2011 The Last Explorers Presenter Documentary series about four Scottish explorers: David Livingstone, William Speirs Bruce, John Muir, and Thomas Blake Glover.
2012 Vikings Writer
Presenter
2013 Sacred Wonders of Britain Presenter
2013–2015 Coast Australia Presenter
2015 Britain's Deadliest Rail Disaster: Quintinshill Presenter Documentary about the 1915 Quintinshill rail disaster.
2015 The Celts: Blood, Iron and Sacrifice Presenter[25]
2016 Coast New Zealand Presenter
2016 Scotland and the Clan Presenter
2016 Robot Wars Contestant[26]
2017 Britain's Ancient Capital: Secrets of Orkney Presenter
2018 Rise of the Clans Presenter[27]

Books[edit]

  • Wisdom of the Ancients (2020)
  • The Story of the British Isles in 100 Places (2018)
  • Master of Shadows (2015)
  • Vikings (2012)
  • A History of Ancient Britain (2011)
  • A History of Scotland (2009)
  • Amazing Tales for Making Men Out of Boys (2008)
  • Coast from the Air (2007)
  • Not Forgotten (2006)
  • Castles and Forts (with Simon Adams and Tony Pollard) (2006)
  • Two Men in a Trench II: Uncovering the Secrets of British Battlefields (with Tony Pollard) (2003)
  • Two Men in a Trench: Battlefield Archaeology – The Key to Unlocking the Past (with Tony Pollard) (2002)

References[edit]

  1. ^ "Neil Oliver on history, housewives and hair". The Herald. 19 September 2011. Archived from the original on 19 October 2011.
  2. ^ "TV historian takes on conservation role". BBC News. 30 September 2017. Archived from the original on 28 December 2019. Retrieved 9 August 2020 – via www.bbc.co.uk.
  3. ^ Bradley, Jane (6 July 2020). "Neil Oliver to step down from National Trust for Scotland role days after Twitter row". The Scotsman. Retrieved 17 August 2021.
  4. ^ "Neil Oliver to join GB News: 'It feels like opening a window and letting in some fresh air'". HeraldScotland.
  5. ^ September 2018, Ayrshire Magazine 11th (11 September 2018). "Neil Oliver".
  6. ^ "Passed/failed: An education in the life of Neil Oliver, archaeologist". The Independent. 13 November 2008. Archived from the original on 12 April 2019. Retrieved 9 August 2020.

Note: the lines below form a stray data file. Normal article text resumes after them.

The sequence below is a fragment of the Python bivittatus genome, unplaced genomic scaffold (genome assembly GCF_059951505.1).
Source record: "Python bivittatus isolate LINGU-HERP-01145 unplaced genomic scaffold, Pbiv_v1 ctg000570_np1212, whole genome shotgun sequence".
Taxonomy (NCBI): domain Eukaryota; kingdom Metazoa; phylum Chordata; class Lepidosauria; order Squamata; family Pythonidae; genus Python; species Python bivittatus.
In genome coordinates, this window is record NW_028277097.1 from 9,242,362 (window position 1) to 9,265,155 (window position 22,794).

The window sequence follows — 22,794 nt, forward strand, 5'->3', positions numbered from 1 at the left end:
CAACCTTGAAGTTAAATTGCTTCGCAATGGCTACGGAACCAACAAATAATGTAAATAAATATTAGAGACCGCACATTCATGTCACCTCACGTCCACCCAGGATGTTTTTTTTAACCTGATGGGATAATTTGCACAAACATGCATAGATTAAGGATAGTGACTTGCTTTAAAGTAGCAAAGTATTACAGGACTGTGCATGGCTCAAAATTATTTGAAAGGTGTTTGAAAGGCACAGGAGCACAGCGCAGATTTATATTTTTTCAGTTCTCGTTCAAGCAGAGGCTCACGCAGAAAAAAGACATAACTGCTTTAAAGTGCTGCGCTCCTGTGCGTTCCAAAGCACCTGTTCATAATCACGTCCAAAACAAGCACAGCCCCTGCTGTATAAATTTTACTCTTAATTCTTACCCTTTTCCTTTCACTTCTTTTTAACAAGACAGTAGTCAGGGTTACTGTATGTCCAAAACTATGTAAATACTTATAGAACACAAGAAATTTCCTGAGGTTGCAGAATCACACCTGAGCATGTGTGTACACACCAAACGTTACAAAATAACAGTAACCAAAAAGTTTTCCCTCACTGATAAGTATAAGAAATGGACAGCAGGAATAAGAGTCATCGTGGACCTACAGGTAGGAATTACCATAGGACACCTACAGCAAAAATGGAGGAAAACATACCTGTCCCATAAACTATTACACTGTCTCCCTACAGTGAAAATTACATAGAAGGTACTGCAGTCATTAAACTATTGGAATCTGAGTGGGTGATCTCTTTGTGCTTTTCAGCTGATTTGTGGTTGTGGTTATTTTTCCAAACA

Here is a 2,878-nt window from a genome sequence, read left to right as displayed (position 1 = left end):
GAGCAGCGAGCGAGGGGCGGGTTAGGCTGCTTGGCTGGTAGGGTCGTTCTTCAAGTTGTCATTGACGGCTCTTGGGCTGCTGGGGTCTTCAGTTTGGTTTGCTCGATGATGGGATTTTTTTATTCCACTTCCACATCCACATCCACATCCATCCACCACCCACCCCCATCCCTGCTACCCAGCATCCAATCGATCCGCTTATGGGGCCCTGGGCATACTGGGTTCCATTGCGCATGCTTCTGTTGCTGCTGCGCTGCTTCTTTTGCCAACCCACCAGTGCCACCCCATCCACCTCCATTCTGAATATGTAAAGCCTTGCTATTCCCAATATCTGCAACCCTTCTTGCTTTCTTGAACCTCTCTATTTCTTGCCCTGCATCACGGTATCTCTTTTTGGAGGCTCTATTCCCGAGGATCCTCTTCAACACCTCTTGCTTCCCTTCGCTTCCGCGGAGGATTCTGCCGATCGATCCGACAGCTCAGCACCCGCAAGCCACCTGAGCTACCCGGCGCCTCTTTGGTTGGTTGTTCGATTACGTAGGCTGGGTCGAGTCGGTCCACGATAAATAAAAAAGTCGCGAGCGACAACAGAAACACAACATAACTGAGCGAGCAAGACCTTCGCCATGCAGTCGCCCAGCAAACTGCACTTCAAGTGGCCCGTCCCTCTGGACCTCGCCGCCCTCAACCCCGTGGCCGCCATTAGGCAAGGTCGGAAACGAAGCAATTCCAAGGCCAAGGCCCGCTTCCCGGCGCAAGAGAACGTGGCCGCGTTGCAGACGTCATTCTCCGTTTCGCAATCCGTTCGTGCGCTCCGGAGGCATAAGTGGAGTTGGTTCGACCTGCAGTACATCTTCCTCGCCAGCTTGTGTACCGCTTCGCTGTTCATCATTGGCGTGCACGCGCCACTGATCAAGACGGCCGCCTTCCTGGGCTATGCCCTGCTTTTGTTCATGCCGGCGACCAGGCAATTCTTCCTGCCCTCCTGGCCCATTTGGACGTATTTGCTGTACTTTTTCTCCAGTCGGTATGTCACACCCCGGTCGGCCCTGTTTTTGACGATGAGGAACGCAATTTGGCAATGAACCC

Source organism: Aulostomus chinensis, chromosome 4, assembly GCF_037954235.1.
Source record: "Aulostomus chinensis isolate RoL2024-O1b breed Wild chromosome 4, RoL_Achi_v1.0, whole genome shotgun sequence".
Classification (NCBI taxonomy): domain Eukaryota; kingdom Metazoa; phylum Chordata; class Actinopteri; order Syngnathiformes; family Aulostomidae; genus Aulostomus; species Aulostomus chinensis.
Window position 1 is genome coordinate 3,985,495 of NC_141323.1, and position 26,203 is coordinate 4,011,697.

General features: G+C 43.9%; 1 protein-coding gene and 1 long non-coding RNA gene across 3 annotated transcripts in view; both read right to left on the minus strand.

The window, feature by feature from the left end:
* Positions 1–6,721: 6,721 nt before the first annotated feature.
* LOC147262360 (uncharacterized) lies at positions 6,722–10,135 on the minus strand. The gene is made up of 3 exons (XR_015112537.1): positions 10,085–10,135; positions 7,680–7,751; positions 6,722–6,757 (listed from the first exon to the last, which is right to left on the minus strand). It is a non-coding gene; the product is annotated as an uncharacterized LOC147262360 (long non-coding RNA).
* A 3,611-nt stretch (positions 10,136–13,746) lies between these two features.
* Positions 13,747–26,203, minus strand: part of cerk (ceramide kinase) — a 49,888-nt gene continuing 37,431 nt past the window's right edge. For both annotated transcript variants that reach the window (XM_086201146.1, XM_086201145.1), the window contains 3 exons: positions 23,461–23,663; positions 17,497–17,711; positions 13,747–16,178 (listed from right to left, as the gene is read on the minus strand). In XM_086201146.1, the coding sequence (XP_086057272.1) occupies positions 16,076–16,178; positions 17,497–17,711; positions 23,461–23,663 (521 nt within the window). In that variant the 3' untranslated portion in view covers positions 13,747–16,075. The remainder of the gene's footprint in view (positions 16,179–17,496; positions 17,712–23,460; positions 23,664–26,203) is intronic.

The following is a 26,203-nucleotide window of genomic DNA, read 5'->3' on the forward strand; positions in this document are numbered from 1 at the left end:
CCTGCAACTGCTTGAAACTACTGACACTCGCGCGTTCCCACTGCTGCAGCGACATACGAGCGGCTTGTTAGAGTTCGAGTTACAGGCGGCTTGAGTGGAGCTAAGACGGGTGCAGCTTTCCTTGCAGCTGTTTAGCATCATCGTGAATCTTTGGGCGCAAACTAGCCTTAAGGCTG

7. ^ "Neil Oliver". Abertay. 2 June 2019. Archived from the original on 4 July 2021. Retrieved 3 November 2020.
  8. ^ "University of Glasgow :: Story :: Biography of Neil Oliver". www.universitystory.gla.ac.uk. Archived from the original on 4 July 2021. Retrieved 3 November 2020.
  9. ^ "Neil Oliver to join GB News: 'It feels like opening a window and letting in some fresh air'". HeraldScotland. Archived from the original on 20 April 2021. Retrieved 20 April 2021.
  10. ^ The Sarah Millican Television Programme, 12 February 2013[better source needed]
  11. ^ Oliver, Neil. "Wookiee wolfhounds stop lockdown life being abominable" – via www.thetimes.co.uk.
  12. ^ A Life in the Day: Neil Oliver – Times Online[dead link]
  13. ^ "Association of Lighthouse Keepers - Keeping Lighthouse Heritage Alive". Association of Lighthouse Keepers. Archived from the original on 24 October 2019. Retrieved 9 August 2020.
  14. ^ Tel: +44 (0)1382 308000 Ask a question (25 September 2009). "2012 | University of Abertay Dundee". Abertay.ac.uk. Archived from the original on 22 November 2012. Retrieved 17 September 2012.
  15. ^ "Neil Oliver on the search for the site of the Battle of Bannockburn". HeraldScotland. Archived from the original on 4 July 2021. Retrieved 9 August 2020.
  16. ^ "Video: Hundreds back call to remove "divisive" Unionist TV star as National Trust for Scotland president". HeraldScotland. Archived from the original on 5 April 2019. Retrieved 9 August 2020.
  17. ^ a b "Neil Oliver to step down from National Trust for Scotland role days after Twitter row". www.scotsman.com. Archived from the original on 6 July 2020. Retrieved 6 July 2020.
  18. ^ "Neil Oliver calls Scottish independence 'a backwards step' that would 'infringe his human rights'". HeraldScotland. Archived from the original on 27 January 2021. Retrieved 10 February 2021.
  19. ^ "Neil Oliver: 'Lockdown is the biggest single mistake in world history'". HeraldScotland. Archived from the original on 22 June 2021. Retrieved 4 July 2021.
  20. ^ The Herald, "Covid: Neil Oliver tells GB News viewers giving children vaccine is 'grotesque'", 5 July 2021
  21. ^ "Anger as Scots broadcaster Neil Oliver states he would 'cheerfully risk catching Covid' in name of freedom". HeraldScotland. Retrieved 3 August 2021.
  22. ^ Nachiappan, Arthi (30 November 2021). "Anti-mask historian Neil Oliver quits pro-UK group". The Times. Retrieved 30 November 2021.
  23. ^ "BBC - Press Office - Celebrating Scotland's History". www.bbc.co.uk. Archived from the original on 30 April 2008. Retrieved 6 March 2008.
  24. ^ "BBC Two - A History of Ancient Britain, Series 1, Age of Ice". Archived from the original on 11 February 2011. Retrieved 9 February 2011.
  25. ^ "BBC Two - the Celts: Blood, Iron and Sacrifice with Alice Roberts and Neil Oliver". Archived from the original on 8 October 2015. Retrieved 17 October 2015.
  26. ^ "Robbie Savage, Suzi Perry and the Brownlee brothers join Robot Wars: Battle of the Stars line-up". Radio Times. Archived from the original on 27 February 2018. Retrieved 9 August 2020.
  27. ^ "A new telling of an old favourite". HeraldScotland. Archived from the original on 23 February 2019. Retrieved 22 February 2019.

External links[edit]